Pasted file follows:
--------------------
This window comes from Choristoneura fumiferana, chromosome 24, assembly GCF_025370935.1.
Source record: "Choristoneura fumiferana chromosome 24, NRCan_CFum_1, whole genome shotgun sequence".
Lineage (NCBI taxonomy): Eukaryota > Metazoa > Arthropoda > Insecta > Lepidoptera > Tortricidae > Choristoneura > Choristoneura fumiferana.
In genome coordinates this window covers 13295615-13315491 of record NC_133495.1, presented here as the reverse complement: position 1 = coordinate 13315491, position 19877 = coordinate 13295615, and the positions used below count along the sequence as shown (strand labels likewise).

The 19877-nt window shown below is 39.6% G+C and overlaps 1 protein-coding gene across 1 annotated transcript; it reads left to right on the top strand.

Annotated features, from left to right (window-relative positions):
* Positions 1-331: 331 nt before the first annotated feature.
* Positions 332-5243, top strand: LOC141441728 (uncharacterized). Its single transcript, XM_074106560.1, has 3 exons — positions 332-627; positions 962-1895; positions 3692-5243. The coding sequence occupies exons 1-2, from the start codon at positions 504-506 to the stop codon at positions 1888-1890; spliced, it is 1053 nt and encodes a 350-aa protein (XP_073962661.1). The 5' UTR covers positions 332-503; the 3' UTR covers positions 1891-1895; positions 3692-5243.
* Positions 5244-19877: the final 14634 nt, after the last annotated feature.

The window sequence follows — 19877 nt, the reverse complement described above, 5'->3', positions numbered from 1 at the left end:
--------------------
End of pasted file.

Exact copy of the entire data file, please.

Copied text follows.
This window comes from Choristoneura fumiferana, chromosome 24, assembly GCF_025370935.1.
Source record: "Choristoneura fumiferana chromosome 24, NRCan_CFum_1, whole genome shotgun sequence".
Lineage (NCBI taxonomy): Eukaryota > Metazoa > Arthropoda > Insecta > Lepidoptera > Tortricidae > Choristoneura > Choristoneura fumiferana.
In genome coordinates this window covers 13295615-13315491 of record NC_133495.1, presented here as the reverse complement: position 1 = coordinate 13315491, position 19877 = coordinate 13295615, and the positions used below count along the sequence as shown (strand labels likewise).

The 19877-nt window shown below is 39.6% G+C and overlaps 1 protein-coding gene across 1 annotated transcript; it reads left to right on the top strand.

Annotated features, from left to right (window-relative positions):
* Positions 1-331: 331 nt before the first annotated feature.
* Positions 332-5243, top strand: LOC141441728 (uncharacterized). Its single transcript, XM_074106560.1, has 3 exons — positions 332-627; positions 962-1895; positions 3692-5243. The coding sequence occupies exons 1-2, from the start codon at positions 504-506 to the stop codon at positions 1888-1890; spliced, it is 1053 nt and encodes a 350-aa protein (XP_073962661.1). The 5' UTR covers positions 332-503; the 3' UTR covers positions 1891-1895; positions 3692-5243.
* Positions 5244-19877: the final 14634 nt, after the last annotated feature.

The window sequence follows — 19877 nt, the reverse complement described above, 5'->3', positions numbered from 1 at the left end: